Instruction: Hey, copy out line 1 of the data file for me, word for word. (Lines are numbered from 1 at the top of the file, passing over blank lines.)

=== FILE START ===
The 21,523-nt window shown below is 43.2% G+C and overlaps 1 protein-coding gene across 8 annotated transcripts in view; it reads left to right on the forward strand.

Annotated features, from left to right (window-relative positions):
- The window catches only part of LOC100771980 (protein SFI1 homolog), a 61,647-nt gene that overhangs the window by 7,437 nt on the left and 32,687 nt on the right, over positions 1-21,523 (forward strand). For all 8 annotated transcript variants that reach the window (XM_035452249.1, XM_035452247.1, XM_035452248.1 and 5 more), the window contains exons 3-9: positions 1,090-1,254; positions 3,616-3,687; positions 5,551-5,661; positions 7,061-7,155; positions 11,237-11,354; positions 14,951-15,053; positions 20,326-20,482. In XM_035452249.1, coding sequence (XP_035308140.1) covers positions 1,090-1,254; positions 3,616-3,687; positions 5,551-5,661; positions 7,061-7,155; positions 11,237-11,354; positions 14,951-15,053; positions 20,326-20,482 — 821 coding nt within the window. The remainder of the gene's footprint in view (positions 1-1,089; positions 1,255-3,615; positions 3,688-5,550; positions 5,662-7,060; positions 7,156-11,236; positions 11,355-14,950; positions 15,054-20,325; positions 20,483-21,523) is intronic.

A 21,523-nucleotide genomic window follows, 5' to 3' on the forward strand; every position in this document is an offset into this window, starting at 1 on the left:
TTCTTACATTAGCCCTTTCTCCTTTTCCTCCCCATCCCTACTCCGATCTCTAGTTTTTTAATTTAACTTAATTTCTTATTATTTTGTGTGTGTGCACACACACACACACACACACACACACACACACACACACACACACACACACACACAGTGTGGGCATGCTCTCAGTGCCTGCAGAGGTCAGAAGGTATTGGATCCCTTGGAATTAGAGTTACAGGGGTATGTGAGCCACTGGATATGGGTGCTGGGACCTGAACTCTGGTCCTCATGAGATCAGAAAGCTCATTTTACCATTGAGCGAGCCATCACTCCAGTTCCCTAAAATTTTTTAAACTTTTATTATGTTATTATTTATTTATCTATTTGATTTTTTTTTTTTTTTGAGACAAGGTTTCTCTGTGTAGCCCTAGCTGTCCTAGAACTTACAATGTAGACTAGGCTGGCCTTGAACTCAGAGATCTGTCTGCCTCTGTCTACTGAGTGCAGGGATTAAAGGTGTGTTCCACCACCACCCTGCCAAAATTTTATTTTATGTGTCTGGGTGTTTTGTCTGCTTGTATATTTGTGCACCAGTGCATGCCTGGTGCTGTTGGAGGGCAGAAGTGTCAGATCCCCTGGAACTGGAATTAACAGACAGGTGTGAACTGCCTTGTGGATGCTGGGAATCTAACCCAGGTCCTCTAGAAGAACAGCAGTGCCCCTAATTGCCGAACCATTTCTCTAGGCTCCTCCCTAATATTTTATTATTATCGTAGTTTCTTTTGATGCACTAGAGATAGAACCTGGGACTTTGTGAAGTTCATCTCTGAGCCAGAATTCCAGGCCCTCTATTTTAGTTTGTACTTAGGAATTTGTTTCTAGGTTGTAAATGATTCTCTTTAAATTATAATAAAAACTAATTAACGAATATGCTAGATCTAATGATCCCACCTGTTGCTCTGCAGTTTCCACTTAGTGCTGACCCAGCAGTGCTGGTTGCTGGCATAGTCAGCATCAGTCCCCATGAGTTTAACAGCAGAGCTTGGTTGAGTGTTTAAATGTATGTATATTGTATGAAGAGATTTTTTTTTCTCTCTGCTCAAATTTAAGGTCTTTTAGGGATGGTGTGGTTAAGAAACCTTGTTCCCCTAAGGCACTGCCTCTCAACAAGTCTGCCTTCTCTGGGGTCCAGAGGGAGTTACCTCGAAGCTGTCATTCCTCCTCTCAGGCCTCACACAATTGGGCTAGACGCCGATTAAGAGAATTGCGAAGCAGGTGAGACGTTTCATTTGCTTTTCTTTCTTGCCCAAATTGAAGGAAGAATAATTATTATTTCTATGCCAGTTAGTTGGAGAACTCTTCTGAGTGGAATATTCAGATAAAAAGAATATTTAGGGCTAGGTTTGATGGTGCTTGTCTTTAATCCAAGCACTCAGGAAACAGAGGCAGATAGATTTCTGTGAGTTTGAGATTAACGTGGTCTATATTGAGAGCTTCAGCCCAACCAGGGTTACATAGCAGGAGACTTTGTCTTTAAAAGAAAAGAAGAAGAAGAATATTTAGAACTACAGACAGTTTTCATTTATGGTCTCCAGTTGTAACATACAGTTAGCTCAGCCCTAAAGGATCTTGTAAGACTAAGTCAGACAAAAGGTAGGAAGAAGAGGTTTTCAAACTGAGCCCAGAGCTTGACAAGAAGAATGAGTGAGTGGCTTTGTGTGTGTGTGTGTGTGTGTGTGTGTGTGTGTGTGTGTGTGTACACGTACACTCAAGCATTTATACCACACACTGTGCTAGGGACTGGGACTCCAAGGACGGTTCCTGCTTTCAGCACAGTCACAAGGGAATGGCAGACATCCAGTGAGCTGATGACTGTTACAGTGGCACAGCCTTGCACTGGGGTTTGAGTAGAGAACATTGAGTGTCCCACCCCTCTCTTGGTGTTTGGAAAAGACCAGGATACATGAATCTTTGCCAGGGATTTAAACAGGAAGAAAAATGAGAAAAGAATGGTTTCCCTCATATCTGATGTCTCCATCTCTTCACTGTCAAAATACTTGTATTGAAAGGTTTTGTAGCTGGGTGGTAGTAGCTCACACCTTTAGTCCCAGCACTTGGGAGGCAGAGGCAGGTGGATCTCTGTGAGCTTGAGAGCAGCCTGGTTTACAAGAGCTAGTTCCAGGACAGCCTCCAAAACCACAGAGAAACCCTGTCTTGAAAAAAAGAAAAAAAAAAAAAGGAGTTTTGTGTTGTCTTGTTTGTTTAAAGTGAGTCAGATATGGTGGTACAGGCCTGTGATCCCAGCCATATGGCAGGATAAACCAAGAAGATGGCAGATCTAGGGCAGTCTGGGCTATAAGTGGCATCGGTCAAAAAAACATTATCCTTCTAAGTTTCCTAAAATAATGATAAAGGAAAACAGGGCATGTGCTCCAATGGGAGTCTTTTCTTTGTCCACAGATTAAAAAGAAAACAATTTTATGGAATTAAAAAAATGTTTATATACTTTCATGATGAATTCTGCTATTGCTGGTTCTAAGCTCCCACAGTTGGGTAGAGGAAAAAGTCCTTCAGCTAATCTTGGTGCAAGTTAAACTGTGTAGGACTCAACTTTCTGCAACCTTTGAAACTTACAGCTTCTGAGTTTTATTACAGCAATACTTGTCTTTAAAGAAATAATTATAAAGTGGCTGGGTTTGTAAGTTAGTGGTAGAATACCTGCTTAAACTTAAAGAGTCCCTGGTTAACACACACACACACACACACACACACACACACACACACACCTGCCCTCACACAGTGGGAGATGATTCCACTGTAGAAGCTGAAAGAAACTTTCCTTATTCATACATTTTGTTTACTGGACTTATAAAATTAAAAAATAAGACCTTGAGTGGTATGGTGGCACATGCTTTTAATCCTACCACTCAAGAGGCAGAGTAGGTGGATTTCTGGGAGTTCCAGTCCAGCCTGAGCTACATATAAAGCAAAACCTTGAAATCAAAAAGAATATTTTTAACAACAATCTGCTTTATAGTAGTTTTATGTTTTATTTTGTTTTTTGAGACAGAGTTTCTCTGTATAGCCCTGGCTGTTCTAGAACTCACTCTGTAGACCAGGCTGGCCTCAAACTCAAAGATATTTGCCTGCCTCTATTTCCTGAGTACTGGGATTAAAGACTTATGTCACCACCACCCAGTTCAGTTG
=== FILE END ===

The 21,523-nt window shown below is 43.2% G+C and overlaps 1 protein-coding gene across 8 annotated transcripts in view; it reads left to right on the forward strand.